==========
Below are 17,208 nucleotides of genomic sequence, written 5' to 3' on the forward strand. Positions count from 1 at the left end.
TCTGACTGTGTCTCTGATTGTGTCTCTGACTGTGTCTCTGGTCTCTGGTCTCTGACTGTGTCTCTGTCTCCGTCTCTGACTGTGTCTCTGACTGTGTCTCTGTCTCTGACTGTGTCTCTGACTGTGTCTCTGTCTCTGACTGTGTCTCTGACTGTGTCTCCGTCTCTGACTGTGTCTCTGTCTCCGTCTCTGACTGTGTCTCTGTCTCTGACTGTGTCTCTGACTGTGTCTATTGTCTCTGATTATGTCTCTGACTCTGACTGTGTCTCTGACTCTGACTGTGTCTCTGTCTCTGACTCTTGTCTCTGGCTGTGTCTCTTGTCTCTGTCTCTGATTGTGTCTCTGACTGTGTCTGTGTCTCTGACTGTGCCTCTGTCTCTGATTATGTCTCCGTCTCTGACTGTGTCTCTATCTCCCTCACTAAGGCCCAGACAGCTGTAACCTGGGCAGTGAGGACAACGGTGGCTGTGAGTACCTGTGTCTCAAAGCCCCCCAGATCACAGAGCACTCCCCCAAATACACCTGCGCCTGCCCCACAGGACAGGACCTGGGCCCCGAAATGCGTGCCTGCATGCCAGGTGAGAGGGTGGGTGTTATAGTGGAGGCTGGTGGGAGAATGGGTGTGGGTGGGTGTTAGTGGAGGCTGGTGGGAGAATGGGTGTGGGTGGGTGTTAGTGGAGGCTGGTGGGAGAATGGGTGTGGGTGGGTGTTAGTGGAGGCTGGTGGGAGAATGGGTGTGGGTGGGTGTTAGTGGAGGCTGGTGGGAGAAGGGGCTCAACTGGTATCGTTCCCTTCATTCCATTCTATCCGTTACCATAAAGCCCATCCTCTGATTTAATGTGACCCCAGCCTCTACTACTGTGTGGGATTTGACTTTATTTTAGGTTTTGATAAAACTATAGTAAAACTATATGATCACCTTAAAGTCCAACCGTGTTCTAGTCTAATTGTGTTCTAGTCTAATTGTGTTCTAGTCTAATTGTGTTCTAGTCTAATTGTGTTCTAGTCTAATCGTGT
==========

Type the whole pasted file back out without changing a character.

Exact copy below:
Below are 17,208 nucleotides of genomic sequence, written 5' to 3' on the forward strand. Positions count from 1 at the left end.
TCTGACTGTGTCTCTGATTGTGTCTCTGACTGTGTCTCTGGTCTCTGGTCTCTGACTGTGTCTCTGTCTCCGTCTCTGACTGTGTCTCTGACTGTGTCTCTGTCTCTGACTGTGTCTCTGACTGTGTCTCTGTCTCTGACTGTGTCTCTGACTGTGTCTCCGTCTCTGACTGTGTCTCTGTCTCCGTCTCTGACTGTGTCTCTGTCTCTGACTGTGTCTCTGACTGTGTCTATTGTCTCTGATTATGTCTCTGACTCTGACTGTGTCTCTGACTCTGACTGTGTCTCTGTCTCTGACTCTTGTCTCTGGCTGTGTCTCTTGTCTCTGTCTCTGATTGTGTCTCTGACTGTGTCTGTGTCTCTGACTGTGCCTCTGTCTCTGATTATGTCTCCGTCTCTGACTGTGTCTCTATCTCCCTCACTAAGGCCCAGACAGCTGTAACCTGGGCAGTGAGGACAACGGTGGCTGTGAGTACCTGTGTCTCAAAGCCCCCCAGATCACAGAGCACTCCCCCAAATACACCTGCGCCTGCCCCACAGGACAGGACCTGGGCCCCGAAATGCGTGCCTGCATGCCAGGTGAGAGGGTGGGTGTTATAGTGGAGGCTGGTGGGAGAATGGGTGTGGGTGGGTGTTAGTGGAGGCTGGTGGGAGAATGGGTGTGGGTGGGTGTTAGTGGAGGCTGGTGGGAGAATGGGTGTGGGTGGGTGTTAGTGGAGGCTGGTGGGAGAATGGGTGTGGGTGGGTGTTAGTGGAGGCTGGTGGGAGAAGGGGCTCAACTGGTATCGTTCCCTTCATTCCATTCTATCCGTTACCATAAAGCCCATCCTCTGATTTAATGTGACCCCAGCCTCTACTACTGTGTGGGATTTGACTTTATTTTAGGTTTTGATAAAACTATAGTAAAACTATATGATCACCTTAAAGTCCAACCGTGTTCTAGTCTAATTGTGTTCTAGTCTAATTGTGTTCTAGTCTAATTGTGTTCTAGTCTAATTGTGTTCTAGTCTAATCGTGT